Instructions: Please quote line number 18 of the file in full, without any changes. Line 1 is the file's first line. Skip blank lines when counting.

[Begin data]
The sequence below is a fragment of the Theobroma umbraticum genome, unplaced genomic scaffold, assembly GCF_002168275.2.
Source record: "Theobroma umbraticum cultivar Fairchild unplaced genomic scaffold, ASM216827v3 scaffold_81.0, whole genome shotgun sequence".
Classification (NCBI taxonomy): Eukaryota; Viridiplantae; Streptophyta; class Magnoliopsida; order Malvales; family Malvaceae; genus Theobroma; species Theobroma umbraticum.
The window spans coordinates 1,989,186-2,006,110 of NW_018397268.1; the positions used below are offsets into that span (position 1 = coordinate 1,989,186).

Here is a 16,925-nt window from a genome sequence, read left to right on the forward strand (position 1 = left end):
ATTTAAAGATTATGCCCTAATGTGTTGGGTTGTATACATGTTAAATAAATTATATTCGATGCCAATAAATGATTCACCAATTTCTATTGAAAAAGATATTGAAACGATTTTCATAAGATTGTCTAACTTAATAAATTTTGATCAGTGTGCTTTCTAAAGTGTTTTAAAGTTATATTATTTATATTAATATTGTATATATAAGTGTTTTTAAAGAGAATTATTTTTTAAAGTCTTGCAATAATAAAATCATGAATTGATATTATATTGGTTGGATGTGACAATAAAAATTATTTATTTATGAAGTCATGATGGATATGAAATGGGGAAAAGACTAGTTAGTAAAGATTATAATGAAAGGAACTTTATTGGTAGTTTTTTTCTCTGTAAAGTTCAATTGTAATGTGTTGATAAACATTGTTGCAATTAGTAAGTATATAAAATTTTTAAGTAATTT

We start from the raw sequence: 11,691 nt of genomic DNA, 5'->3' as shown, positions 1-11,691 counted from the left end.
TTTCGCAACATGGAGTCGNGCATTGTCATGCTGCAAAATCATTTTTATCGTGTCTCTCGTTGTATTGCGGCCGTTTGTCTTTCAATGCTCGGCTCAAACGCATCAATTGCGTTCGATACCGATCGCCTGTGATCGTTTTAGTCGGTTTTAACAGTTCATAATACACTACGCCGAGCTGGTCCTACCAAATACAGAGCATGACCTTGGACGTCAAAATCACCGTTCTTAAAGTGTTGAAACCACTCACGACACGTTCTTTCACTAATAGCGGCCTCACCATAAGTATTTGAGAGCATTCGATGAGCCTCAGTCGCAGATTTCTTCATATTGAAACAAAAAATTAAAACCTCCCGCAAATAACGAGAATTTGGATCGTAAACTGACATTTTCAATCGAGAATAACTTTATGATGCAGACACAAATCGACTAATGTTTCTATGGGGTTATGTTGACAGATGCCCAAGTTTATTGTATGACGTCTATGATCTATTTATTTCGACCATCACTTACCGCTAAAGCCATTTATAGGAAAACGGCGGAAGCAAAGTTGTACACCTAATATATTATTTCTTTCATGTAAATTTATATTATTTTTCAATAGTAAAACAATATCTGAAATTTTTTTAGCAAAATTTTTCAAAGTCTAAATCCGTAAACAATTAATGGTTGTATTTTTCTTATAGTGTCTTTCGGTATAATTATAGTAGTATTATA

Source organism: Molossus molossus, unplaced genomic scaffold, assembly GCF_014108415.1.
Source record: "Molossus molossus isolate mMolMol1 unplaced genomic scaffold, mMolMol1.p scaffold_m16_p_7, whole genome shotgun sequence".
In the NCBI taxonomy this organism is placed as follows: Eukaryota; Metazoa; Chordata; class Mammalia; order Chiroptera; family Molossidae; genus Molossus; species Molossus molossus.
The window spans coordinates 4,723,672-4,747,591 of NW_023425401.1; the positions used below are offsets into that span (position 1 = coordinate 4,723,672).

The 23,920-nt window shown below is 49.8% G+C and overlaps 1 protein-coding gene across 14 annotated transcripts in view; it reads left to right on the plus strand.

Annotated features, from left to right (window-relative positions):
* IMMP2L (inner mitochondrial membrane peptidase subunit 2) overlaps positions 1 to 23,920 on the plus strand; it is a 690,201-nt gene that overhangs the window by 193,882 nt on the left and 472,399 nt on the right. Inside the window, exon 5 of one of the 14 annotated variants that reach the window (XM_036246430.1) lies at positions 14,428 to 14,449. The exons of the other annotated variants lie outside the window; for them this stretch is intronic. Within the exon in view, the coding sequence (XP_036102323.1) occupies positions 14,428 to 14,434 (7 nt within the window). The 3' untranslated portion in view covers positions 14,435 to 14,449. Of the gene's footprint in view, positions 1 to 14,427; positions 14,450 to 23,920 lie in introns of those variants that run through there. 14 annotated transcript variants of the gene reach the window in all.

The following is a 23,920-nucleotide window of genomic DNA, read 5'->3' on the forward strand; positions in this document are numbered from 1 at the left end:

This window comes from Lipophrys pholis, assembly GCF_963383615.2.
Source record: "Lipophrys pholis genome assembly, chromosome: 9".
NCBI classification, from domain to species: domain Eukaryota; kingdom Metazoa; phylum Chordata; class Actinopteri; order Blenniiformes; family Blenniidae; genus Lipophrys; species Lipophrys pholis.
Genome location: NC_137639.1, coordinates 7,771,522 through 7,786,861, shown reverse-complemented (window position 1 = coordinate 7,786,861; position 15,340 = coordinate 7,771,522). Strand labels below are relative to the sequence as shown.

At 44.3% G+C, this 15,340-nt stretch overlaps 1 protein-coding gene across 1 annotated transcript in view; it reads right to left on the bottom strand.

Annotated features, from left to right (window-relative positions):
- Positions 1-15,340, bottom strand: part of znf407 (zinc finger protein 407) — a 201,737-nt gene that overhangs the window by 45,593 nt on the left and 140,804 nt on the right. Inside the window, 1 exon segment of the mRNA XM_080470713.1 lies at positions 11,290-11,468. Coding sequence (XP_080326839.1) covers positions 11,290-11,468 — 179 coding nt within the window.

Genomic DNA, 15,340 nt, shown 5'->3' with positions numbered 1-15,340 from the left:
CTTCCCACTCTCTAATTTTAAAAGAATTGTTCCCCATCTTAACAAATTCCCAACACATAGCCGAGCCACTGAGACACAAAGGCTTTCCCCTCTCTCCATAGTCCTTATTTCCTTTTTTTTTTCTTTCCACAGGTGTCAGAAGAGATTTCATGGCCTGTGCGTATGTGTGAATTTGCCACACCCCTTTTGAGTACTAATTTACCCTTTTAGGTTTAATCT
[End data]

Source record: "Lipophrys pholis genome assembly, chromosome: 9".